One is an ordained pastor in Brooklyn, the other a single mother and children’s book author in New Jersey. Both drive for Lyft. Both share the word of God as roving preachers. Pastor Kenneth Drayton and Tomika Reid try to inspire passengers through spiritual guidance on the road as part of what they see as […]
Following the horrific terrorists attacks that took place on September 11, 2001, a Bible verse was uncovered in a chunk of rubble. The message it revealed is an important one.
The cleanup at Ground Zero was a long process. In fact, it took months to work through what was left behind.
A cleaning crew was looking through the final remnants of the south tower. During the search, a firefighter found a unique piece of debris.
On the rubble he discovered a Bible verse fused to a chunk of rubble. He couldn’t believe what he had found. In complete disbelief, he got Joel Meyerowitz’s attention, who happened to be close by.
Meyerowitz is a photographer who also wrote the book, “Aftermath: World Trade Center Archive.”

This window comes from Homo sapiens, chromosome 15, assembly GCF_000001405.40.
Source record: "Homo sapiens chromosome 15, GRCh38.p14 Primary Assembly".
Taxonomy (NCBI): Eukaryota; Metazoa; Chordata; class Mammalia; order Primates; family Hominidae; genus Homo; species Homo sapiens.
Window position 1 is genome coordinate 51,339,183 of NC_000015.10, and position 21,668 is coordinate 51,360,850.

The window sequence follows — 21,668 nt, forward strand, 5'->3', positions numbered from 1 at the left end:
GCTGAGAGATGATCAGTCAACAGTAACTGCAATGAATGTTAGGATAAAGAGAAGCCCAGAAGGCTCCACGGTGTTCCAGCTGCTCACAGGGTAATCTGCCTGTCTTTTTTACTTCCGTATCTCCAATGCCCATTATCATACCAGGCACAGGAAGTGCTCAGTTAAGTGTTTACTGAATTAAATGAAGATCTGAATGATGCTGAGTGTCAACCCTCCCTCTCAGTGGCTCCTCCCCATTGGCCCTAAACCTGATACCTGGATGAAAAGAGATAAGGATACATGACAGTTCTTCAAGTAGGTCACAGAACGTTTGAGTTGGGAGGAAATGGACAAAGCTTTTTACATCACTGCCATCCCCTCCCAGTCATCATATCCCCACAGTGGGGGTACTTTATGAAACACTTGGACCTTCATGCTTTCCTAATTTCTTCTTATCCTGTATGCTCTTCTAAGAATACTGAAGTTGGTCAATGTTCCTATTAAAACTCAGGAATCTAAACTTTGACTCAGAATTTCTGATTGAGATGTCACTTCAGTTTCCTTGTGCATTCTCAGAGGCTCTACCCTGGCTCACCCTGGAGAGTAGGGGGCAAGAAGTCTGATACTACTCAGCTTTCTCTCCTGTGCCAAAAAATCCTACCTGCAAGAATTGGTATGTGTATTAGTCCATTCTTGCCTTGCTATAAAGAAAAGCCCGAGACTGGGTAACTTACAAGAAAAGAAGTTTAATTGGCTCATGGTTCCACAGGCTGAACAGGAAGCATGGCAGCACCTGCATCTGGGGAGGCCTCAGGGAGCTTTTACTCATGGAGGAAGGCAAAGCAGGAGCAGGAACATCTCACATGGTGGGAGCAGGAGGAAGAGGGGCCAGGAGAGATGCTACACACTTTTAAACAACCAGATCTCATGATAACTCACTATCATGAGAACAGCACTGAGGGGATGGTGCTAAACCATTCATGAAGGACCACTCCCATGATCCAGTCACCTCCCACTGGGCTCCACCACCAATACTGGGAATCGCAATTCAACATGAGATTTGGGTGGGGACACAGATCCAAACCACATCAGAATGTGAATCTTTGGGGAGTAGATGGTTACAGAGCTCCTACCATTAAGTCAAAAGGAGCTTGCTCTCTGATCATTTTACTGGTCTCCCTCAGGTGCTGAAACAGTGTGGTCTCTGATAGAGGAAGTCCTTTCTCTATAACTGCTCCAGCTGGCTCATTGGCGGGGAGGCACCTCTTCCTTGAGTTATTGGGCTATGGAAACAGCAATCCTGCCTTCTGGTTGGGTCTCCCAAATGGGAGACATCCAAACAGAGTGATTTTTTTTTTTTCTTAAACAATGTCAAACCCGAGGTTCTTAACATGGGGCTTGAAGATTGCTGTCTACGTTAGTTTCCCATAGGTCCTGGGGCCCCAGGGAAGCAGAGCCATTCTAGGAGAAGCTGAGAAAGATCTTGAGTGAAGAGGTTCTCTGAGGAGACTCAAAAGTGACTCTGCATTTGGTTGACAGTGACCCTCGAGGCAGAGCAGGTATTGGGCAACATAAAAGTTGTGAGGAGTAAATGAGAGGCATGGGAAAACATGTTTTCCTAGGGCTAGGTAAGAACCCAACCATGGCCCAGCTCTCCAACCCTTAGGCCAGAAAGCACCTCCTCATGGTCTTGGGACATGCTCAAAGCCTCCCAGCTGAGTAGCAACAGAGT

“This shredded, burned and rubble-covered Bible came to me from the loving hands of a fireman who knew that I was the record keeper of ground zero,” Meyerowitz said.
The page that was fused to the rubble was from the Gospel of Matthew, which is the Sermon on the Mount text. This particular passage addresses retaliation.
“Ye have heard that it hath been said, An eye for an eye, and a tooth for a tooth: But I say unto you, That ye resist not evil: but whosoever shall smite thee on thy right cheek, turn to him the other also.” Matthew 5:38-39.
Who can forget the pain we all felt following the 9/11 attacks. This is why the message on the rubble was so pertinent – even when we feel angry or want vengeance, God warns us to not repay evil with evil. He calls us to do something even more radical – to love and forgive.
“My astonishment at seeing the page that the Bible was open to made me realize that the Bible’s message survives throughout time,” Meyerowitz said, “and in every era we interpret its teachings freshly, as the occasion demands.”
God’s Word was not erased that day. Meyerowitz donated the piece to the National September 11 Memorial Museum where it can be viewed by people all around the world.
The message continues to move people to this day!